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Miles, Ornette, Cecil: Jazz Beyond Jazz Hardcover – November 7, 2007
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"...an indespensable resource." --Andy Hamilton, The Wire
"I learned so much from Miles Ornette Cecil: Jazz Beyond Jazz. It's really reporting, as well as listening. This is jazz from the inside - an essential book, not only for new listeners but for historians of jazz now, and in the future. We hear the musicians speak, informing the author - and us - thereby adding to how much more of the music we come to hear." --Nat Hentoff, writer, Jazz Times, Village Voice, The Wall Street Journal
"Howard Mandel assumes many roles here -- elucidating critic and devoted fan, knowledgeable listener and Boswellian acolyte, evangelist and champion of the avant garde -- all taken on with infectious enthusiasm." --George Kanzler, JazzTimes
"The most impressive aspect of the book is [Mandel's] writing: honest and evocative, flavorful and generous, enthusiastic and thought-provoking." --Art Lange, Jazz Notes
About the Author
Howard Mandel is an award-winning journalist who has published articles in Down Beat, The Village Voice, and The Wire, among many other publications internationally. A longtime arts-segment producer for National Public Radio and adjunct associate professor at New York University, he is also the president of the Jazz Journalists Association and the author of Future Jazz, published by Oxford University Press. Further details on Mandel and his work are available at www.HowardMandel.com.
Top Customer Reviews
And yet one of them, Cecil Taylor, says "there is no such thing as freedom, only preparation." He invokes an American boy scout motto! So in Mandel's excellent book we see three artists prepare for life's possibilities in his special way. Mandel, a superb writer and the President of the Jazz Journalist Association, explains these men as what critic Albert Murray called "Omni-Americans," who "want to claim and/or partake of everything available and relevant to their present nationality, more than their racial and ethnic ancestry." This aesthetic embraces an omnivorously eloquent Americanness. Mandel quotes Gerald Early: Miles was "enormously inventive, snappishly opportunistic and yet surprisingly principled in the simple act of making a living in a dying art, that is dying as an art form with a large audience."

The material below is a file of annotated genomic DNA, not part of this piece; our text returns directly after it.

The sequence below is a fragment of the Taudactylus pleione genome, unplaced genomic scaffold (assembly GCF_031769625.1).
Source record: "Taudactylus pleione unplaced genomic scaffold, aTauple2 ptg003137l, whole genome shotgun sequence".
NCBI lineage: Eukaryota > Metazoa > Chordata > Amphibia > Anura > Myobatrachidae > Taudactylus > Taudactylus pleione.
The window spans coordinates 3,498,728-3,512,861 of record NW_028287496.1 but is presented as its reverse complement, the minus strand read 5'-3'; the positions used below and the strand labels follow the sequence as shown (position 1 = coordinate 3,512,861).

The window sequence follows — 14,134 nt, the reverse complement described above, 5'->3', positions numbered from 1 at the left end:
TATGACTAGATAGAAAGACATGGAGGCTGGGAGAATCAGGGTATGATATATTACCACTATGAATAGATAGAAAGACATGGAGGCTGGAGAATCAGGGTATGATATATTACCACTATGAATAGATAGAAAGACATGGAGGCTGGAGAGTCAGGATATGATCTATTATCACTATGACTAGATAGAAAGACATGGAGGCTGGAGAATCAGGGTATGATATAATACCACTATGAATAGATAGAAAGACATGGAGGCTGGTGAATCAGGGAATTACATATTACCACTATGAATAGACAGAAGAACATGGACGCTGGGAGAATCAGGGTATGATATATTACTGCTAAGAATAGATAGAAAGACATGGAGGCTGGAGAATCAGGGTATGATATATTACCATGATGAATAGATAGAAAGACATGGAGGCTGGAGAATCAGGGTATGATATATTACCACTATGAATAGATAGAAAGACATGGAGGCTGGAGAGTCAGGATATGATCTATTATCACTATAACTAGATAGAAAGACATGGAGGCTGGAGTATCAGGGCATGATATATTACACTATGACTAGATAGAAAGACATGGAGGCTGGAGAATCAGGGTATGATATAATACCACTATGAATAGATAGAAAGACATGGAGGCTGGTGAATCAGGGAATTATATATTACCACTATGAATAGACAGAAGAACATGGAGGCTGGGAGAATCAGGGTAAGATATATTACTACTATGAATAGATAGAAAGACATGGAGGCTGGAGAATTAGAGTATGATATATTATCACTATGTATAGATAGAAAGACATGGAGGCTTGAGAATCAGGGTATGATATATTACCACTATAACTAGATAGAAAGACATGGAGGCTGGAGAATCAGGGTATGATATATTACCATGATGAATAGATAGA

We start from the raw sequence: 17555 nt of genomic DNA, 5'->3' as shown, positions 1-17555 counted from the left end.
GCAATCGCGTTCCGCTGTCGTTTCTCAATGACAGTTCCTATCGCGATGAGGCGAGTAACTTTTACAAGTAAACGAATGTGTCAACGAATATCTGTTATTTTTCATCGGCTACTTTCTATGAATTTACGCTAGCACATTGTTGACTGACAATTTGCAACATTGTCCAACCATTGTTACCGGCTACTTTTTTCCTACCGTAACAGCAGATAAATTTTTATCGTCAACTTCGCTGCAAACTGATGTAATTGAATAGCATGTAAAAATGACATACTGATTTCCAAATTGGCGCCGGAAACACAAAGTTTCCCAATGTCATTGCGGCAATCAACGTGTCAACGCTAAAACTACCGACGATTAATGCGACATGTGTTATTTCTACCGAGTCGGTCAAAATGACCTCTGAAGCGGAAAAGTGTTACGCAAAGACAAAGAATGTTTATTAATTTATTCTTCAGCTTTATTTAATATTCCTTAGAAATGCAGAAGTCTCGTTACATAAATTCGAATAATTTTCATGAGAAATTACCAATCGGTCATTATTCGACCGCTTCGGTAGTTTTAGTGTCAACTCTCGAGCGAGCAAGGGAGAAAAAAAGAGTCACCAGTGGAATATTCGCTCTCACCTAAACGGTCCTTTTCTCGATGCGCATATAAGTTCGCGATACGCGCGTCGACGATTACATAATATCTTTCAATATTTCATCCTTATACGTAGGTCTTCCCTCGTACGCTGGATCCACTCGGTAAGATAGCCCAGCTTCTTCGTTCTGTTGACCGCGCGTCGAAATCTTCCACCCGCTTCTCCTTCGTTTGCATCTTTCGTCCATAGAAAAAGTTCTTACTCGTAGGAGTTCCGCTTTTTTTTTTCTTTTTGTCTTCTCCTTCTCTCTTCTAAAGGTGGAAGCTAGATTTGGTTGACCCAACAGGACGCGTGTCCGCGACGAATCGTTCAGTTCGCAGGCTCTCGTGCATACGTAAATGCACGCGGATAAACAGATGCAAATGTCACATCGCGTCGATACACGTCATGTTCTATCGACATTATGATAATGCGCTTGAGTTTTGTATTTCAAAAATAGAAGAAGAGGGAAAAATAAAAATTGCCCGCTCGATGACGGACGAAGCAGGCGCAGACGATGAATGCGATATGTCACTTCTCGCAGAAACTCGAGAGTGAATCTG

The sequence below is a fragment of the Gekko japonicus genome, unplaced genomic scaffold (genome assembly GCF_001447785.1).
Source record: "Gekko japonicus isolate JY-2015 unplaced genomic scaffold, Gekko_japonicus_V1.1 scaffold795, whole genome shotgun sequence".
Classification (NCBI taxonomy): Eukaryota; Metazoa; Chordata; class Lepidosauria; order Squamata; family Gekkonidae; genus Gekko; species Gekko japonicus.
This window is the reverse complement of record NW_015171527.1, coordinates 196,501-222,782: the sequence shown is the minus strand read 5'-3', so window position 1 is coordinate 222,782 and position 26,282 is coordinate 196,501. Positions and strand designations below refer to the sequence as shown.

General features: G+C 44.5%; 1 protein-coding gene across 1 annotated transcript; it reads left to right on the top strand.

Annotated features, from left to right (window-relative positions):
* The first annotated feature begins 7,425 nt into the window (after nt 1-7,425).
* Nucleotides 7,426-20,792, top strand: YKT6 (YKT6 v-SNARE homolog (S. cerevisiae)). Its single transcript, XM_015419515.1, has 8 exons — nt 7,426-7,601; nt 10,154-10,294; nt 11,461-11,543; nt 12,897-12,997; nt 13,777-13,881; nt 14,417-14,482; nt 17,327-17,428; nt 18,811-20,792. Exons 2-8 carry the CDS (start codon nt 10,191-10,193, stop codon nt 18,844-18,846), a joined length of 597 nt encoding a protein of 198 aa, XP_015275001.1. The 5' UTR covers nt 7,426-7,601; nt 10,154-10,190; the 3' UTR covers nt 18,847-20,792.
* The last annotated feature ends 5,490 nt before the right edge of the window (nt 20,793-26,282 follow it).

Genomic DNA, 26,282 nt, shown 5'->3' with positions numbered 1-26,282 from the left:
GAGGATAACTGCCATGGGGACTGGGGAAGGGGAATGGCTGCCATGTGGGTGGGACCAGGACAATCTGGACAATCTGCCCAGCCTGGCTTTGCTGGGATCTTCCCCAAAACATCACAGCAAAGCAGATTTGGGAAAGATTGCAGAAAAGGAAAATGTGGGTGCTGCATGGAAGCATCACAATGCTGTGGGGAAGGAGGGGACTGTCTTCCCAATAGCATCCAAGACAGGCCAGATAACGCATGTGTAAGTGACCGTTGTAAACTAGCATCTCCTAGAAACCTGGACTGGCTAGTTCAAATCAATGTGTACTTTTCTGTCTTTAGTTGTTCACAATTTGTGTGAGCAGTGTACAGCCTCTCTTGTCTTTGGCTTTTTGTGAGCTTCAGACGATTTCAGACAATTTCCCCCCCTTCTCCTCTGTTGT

Miles' limpid trumpet could melt your heart with future dreams which arguably arrive with "Bitches Brew," the surreal studio pastiche of sinuous polyrhythms which used "a street-savvy, pan global and well-capitalized slanguage, right for the present and maybe the future... What was always compelling was his personal line, variously wary, bold, romantic, wry, base and candid."
Pulitzer Prize winning Ornette Coleman's intellectual quirkiness and integrity radiate the dancing cubism of his "harmolodic" concept of equalizing melody, rhythm and harmony.Read more ›
Mainstream jazzers--that may be baffled by this music--may find in this book the needed keys to open new doors.